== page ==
Akrotiri and Dhekelia

The Sovereign Base Areas of Akrotiri and Dhekelia[2] (abbr. SBA; Greek: Περιοχές Κυρίαρχων Βάσεων Ακρωτηρίου και Δεκέλιας, Periochés Kyríarchon Váseon Akrotiríou kai Dekélias; Turkish: Egemen Üs Bölgeleri Ağrotur ve Dikelya) is a British Overseas Territory on the island of Cyprus. The areas, which include British military bases and installations, as well as other land, were retained by the British under the 1960 treaty of independence, signed by the United Kingdom, Greece, Turkey and representatives from the Greek and Turkish Cypriot communities, which granted independence to the Crown colony of Cyprus. The territory serves an important role as a station for signals intelligence and provides a vital strategic part of the United Kingdom communications gathering and monitoring network in the Mediterranean and the Middle East.

The territory is composed of two Base Areas. One is Akrotiri (Greek: Ακρωτήρι pronounced [akroˈtiri]; Turkish: Ağrotur Turkish pronunciation: [ˈaːɾotuɾ]), or the Western Sovereign Base Area (WSBA), which includes two main bases at RAF Akrotiri and Episkopi, plus all of Akrotiri Village's district (including Limassol Salt Lake) and parts of eleven other village districts.[3] The other area is Dhekelia Cantonment (Δεκέλεια Greek pronunciation: [ðeˈceʎa]; Dikelya), or the Eastern Sovereign Base Area (ESBA), which includes a base at Ayios Nikolaos plus parts of twelve village districts.[4]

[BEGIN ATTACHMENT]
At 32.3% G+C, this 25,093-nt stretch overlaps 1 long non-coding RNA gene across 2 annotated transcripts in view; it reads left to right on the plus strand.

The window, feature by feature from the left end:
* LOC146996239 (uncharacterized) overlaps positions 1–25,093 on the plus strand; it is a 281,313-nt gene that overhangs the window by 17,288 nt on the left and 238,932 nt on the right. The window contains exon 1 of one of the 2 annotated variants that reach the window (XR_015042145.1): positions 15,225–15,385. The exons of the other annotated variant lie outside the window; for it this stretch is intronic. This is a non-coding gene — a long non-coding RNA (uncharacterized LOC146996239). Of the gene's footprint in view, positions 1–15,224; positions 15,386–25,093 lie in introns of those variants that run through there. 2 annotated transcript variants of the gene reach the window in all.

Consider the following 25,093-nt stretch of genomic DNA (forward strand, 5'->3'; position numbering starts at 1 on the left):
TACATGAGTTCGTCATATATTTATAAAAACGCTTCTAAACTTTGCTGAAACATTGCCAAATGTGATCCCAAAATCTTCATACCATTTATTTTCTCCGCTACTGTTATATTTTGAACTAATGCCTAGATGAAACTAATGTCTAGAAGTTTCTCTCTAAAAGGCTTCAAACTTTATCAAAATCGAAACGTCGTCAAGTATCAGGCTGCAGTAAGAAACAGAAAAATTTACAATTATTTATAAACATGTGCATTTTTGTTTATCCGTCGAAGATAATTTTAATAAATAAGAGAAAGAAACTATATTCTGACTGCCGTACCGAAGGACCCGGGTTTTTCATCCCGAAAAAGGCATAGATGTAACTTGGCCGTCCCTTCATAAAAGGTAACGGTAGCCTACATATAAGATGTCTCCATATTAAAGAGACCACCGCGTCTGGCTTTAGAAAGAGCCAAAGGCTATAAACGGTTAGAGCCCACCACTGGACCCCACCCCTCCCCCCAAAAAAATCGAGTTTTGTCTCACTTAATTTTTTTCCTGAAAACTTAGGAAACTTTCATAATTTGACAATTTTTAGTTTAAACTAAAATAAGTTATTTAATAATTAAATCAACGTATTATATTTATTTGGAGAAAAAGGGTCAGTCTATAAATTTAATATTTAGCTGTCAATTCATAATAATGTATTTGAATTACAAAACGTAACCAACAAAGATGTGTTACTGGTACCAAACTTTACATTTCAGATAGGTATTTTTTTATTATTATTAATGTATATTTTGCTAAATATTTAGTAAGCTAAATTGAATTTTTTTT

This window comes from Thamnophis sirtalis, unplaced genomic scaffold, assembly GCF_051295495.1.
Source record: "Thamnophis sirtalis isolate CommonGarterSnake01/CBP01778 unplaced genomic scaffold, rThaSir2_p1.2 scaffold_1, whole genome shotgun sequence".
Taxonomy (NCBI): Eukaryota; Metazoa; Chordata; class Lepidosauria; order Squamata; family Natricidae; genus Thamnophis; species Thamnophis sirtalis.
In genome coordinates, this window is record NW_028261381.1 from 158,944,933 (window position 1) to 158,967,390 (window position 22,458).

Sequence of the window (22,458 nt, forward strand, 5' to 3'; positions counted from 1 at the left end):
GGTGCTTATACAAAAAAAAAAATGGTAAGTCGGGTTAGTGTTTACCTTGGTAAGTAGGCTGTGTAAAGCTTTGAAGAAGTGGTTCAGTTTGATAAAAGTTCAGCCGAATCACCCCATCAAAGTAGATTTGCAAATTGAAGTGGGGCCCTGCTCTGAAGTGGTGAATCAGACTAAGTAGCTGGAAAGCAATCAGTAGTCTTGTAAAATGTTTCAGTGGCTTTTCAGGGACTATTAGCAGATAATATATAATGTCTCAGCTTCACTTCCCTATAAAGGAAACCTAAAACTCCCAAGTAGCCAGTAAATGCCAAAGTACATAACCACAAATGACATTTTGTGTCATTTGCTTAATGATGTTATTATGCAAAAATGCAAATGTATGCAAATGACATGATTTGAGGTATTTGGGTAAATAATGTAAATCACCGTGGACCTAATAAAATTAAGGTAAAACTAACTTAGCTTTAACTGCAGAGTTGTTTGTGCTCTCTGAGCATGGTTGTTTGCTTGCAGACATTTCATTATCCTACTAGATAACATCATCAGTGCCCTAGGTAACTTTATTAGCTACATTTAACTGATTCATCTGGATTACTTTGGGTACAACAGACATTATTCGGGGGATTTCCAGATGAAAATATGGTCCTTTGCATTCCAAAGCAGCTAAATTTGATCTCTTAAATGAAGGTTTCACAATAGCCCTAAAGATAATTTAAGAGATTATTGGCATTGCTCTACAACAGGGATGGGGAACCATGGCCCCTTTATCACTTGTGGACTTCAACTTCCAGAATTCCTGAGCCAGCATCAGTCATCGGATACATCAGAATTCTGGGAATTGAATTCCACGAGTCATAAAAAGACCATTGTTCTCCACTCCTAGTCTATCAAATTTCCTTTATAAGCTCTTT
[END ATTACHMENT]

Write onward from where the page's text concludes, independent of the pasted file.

Sovereign Base Areas of Akrotiri and Dhekelia

Location of Akrotiri and Dhekelia (red)
Location of Akrotiri and Dhekelia (red)
Location of Akrotiri and Dhekelia (pink) on Cyprus (pink, grey and beige)
Location of Akrotiri and Dhekelia (pink)
on Cyprus (pink, grey and beige)
StatusBritish Overseas Territory
CapitalEpiskopi
Largest civilian settlementAkrotiri
Official languagesEnglish
Other languages
Demonym(s)SBA
Government
• Monarch
Elizabeth II
• Administrator
Major-General James Illingworth OBE ex officio
• UK government minister[a]
Alan Duncan MP
LegislatureParliament of the United Kingdom
HM Privy Council
SBA Administration[1]
Established 

17 February 1959
(Prospective; London Conference 1959)
29 July 1960
(Prospective; Cyprus Act 1960)
3 August 1960
(Prospective; The SBA Order in Council 1960 (S.I. 1960/1369))
16 August 1960
(Act and Order appointed day)
(Treaty of Establishment)
Area
• Total
254 km2 (98 sq mi)
Population
• Estimate
  • c. 7,700 Cypriots
  • c. 3,600 UK Personnel
  • c. 4,400 Dependents
  • c. 15,700 total
CurrencyEuro (EUR)